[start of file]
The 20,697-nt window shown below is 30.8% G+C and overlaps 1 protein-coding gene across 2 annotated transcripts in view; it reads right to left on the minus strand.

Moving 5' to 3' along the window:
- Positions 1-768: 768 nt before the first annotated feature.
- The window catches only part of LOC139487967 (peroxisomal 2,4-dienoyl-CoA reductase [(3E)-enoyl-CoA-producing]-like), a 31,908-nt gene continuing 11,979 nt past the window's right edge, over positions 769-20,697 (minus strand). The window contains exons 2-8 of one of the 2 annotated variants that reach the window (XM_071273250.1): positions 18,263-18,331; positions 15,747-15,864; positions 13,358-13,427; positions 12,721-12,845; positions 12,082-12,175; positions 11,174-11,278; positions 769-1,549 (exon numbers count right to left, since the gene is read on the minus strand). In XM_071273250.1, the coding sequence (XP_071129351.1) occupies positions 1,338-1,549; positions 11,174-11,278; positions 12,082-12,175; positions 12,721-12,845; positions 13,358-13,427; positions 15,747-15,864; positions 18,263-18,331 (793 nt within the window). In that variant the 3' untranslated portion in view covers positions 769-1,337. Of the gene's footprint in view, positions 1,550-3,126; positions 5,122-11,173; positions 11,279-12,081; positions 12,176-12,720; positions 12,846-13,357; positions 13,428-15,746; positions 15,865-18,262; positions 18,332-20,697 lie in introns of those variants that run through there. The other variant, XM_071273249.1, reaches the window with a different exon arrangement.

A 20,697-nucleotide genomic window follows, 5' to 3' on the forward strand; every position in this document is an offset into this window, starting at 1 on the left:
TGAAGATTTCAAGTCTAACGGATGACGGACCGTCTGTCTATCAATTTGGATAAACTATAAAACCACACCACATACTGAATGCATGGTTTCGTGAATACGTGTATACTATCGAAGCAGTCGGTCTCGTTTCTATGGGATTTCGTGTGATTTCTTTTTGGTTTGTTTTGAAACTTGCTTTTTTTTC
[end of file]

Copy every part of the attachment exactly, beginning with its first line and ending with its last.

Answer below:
The 20,697-nt window shown below is 30.8% G+C and overlaps 1 protein-coding gene across 2 annotated transcripts in view; it reads right to left on the minus strand.

Moving 5' to 3' along the window:
- Positions 1-768: 768 nt before the first annotated feature.
- The window catches only part of LOC139487967 (peroxisomal 2,4-dienoyl-CoA reductase [(3E)-enoyl-CoA-producing]-like), a 31,908-nt gene continuing 11,979 nt past the window's right edge, over positions 769-20,697 (minus strand). The window contains exons 2-8 of one of the 2 annotated variants that reach the window (XM_071273250.1): positions 18,263-18,331; positions 15,747-15,864; positions 13,358-13,427; positions 12,721-12,845; positions 12,082-12,175; positions 11,174-11,278; positions 769-1,549 (exon numbers count right to left, since the gene is read on the minus strand). In XM_071273250.1, the coding sequence (XP_071129351.1) occupies positions 1,338-1,549; positions 11,174-11,278; positions 12,082-12,175; positions 12,721-12,845; positions 13,358-13,427; positions 15,747-15,864; positions 18,263-18,331 (793 nt within the window). In that variant the 3' untranslated portion in view covers positions 769-1,337. Of the gene's footprint in view, positions 1,550-3,126; positions 5,122-11,173; positions 11,279-12,081; positions 12,176-12,720; positions 12,846-13,357; positions 13,428-15,746; positions 15,865-18,262; positions 18,332-20,697 lie in introns of those variants that run through there. The other variant, XM_071273249.1, reaches the window with a different exon arrangement.

A 20,697-nucleotide genomic window follows, 5' to 3' on the forward strand; every position in this document is an offset into this window, starting at 1 on the left:
TGAAGATTTCAAGTCTAACGGATGACGGACCGTCTGTCTATCAATTTGGATAAACTATAAAACCACACCACATACTGAATGCATGGTTTCGTGAATACGTGTATACTATCGAAGCAGTCGGTCTCGTTTCTATGGGATTTCGTGTGATTTCTTTTTGGTTTGTTTTGAAACTTGCTTTTTTTTC